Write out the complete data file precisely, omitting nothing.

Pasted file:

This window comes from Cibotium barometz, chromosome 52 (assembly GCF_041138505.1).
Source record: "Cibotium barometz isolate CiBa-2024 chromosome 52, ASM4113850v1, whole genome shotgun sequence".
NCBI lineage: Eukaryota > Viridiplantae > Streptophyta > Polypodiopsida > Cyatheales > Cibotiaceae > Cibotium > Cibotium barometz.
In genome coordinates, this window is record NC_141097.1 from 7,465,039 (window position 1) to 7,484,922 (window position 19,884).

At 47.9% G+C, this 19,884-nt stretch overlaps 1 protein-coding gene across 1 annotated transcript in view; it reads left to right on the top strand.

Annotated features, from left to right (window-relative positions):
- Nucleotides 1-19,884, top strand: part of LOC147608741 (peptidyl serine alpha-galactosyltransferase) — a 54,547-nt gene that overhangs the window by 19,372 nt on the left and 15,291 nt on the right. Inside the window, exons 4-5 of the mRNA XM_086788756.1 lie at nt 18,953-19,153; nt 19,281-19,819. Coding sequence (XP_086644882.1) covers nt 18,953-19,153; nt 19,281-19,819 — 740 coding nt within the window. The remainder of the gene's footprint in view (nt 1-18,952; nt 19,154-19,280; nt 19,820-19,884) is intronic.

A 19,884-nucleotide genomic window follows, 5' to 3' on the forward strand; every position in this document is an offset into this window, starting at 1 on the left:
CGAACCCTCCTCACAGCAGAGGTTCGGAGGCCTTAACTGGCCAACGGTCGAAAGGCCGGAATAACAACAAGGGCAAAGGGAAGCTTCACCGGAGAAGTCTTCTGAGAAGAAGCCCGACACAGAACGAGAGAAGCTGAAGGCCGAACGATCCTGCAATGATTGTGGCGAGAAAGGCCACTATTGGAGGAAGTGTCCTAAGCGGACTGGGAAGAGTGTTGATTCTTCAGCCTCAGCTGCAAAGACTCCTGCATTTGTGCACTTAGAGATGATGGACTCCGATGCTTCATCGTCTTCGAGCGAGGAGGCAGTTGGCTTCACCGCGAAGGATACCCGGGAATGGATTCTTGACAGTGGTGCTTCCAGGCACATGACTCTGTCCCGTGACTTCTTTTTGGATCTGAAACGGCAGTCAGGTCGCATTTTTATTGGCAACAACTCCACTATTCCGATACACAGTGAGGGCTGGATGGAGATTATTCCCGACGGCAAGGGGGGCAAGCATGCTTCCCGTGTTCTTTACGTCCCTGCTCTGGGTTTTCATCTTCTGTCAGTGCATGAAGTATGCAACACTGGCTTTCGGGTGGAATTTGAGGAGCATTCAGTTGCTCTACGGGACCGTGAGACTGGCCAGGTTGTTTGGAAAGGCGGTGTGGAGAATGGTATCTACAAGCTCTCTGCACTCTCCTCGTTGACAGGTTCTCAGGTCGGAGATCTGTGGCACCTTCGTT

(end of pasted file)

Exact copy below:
This window comes from Cibotium barometz, chromosome 52 (assembly GCF_041138505.1).
Source record: "Cibotium barometz isolate CiBa-2024 chromosome 52, ASM4113850v1, whole genome shotgun sequence".
NCBI lineage: Eukaryota > Viridiplantae > Streptophyta > Polypodiopsida > Cyatheales > Cibotiaceae > Cibotium > Cibotium barometz.
In genome coordinates, this window is record NC_141097.1 from 7,465,039 (window position 1) to 7,484,922 (window position 19,884).

At 47.9% G+C, this 19,884-nt stretch overlaps 1 protein-coding gene across 1 annotated transcript in view; it reads left to right on the top strand.

Annotated features, from left to right (window-relative positions):
- Nucleotides 1-19,884, top strand: part of LOC147608741 (peptidyl serine alpha-galactosyltransferase) — a 54,547-nt gene that overhangs the window by 19,372 nt on the left and 15,291 nt on the right. Inside the window, exons 4-5 of the mRNA XM_086788756.1 lie at nt 18,953-19,153; nt 19,281-19,819. Coding sequence (XP_086644882.1) covers nt 18,953-19,153; nt 19,281-19,819 — 740 coding nt within the window. The remainder of the gene's footprint in view (nt 1-18,952; nt 19,154-19,280; nt 19,820-19,884) is intronic.

A 19,884-nucleotide genomic window follows, 5' to 3' on the forward strand; every position in this document is an offset into this window, starting at 1 on the left:
CGAACCCTCCTCACAGCAGAGGTTCGGAGGCCTTAACTGGCCAACGGTCGAAAGGCCGGAATAACAACAAGGGCAAAGGGAAGCTTCACCGGAGAAGTCTTCTGAGAAGAAGCCCGACACAGAACGAGAGAAGCTGAAGGCCGAACGATCCTGCAATGATTGTGGCGAGAAAGGCCACTATTGGAGGAAGTGTCCTAAGCGGACTGGGAAGAGTGTTGATTCTTCAGCCTCAGCTGCAAAGACTCCTGCATTTGTGCACTTAGAGATGATGGACTCCGATGCTTCATCGTCTTCGAGCGAGGAGGCAGTTGGCTTCACCGCGAAGGATACCCGGGAATGGATTCTTGACAGTGGTGCTTCCAGGCACATGACTCTGTCCCGTGACTTCTTTTTGGATCTGAAACGGCAGTCAGGTCGCATTTTTATTGGCAACAACTCCACTATTCCGATACACAGTGAGGGCTGGATGGAGATTATTCCCGACGGCAAGGGGGGCAAGCATGCTTCCCGTGTTCTTTACGTCCCTGCTCTGGGTTTTCATCTTCTGTCAGTGCATGAAGTATGCAACACTGGCTTTCGGGTGGAATTTGAGGAGCATTCAGTTGCTCTACGGGACCGTGAGACTGGCCAGGTTGTTTGGAAAGGCGGTGTGGAGAATGGTATCTACAAGCTCTCTGCACTCTCCTCGTTGACAGGTTCTCAGGTCGGAGATCTGTGGCACCTTCGTT